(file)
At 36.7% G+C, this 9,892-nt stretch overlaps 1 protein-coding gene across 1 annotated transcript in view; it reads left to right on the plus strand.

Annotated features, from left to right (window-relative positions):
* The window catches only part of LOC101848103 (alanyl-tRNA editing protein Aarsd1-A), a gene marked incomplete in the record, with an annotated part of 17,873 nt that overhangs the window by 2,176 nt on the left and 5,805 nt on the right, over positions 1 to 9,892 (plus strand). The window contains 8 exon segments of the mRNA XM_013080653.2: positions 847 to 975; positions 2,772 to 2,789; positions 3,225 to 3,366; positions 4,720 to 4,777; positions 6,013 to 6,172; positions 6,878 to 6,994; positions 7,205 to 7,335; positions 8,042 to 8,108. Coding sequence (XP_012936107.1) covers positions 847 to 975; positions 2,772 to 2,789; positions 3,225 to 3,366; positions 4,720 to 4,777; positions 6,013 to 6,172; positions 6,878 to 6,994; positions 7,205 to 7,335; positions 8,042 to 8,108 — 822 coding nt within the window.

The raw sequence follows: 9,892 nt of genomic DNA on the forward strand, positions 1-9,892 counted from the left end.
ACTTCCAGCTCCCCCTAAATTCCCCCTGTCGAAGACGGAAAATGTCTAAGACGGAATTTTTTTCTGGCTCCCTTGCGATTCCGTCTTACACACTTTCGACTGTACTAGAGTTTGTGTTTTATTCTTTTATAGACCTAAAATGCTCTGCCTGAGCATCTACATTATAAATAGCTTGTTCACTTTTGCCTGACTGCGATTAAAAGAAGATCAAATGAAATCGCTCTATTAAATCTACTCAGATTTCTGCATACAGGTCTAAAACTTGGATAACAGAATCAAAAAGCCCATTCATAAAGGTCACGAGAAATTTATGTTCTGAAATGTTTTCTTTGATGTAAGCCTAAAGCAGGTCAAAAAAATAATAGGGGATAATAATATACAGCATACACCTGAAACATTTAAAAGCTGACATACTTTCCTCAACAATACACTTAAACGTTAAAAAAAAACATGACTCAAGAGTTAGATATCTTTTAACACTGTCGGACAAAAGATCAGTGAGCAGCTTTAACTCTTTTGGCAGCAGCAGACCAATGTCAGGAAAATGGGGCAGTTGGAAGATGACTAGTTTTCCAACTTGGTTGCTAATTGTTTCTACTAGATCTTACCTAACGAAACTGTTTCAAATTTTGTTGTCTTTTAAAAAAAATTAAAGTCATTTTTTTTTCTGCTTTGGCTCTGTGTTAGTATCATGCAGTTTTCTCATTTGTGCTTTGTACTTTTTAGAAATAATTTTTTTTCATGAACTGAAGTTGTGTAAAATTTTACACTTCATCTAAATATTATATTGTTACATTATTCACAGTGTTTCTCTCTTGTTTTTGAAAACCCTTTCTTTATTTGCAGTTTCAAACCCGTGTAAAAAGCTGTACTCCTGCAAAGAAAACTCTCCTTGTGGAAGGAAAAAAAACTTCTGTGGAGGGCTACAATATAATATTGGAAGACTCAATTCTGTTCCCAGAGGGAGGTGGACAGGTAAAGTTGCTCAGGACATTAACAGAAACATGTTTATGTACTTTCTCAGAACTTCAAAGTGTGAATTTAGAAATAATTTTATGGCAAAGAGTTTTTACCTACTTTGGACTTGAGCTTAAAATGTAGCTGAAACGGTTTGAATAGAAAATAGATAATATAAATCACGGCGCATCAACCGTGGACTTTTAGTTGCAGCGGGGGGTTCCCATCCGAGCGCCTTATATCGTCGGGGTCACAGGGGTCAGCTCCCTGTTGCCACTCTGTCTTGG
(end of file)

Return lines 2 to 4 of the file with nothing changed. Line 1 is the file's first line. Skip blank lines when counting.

Annotated features, from left to right (window-relative positions):
* The window catches only part of LOC101848103 (alanyl-tRNA editing protein Aarsd1-A), a gene marked incomplete in the record, with an annotated part of 17,873 nt that overhangs the window by 2,176 nt on the left and 5,805 nt on the right, over positions 1 to 9,892 (plus strand). The window contains 8 exon segments of the mRNA XM_013080653.2: positions 847 to 975; positions 2,772 to 2,789; positions 3,225 to 3,366; positions 4,720 to 4,777; positions 6,013 to 6,172; positions 6,878 to 6,994; positions 7,205 to 7,335; positions 8,042 to 8,108. Coding sequence (XP_012936107.1) covers positions 847 to 975; positions 2,772 to 2,789; positions 3,225 to 3,366; positions 4,720 to 4,777; positions 6,013 to 6,172; positions 6,878 to 6,994; positions 7,205 to 7,335; positions 8,042 to 8,108 — 822 coding nt within the window.

The raw sequence follows: 9,892 nt of genomic DNA on the forward strand, positions 1-9,892 counted from the left end.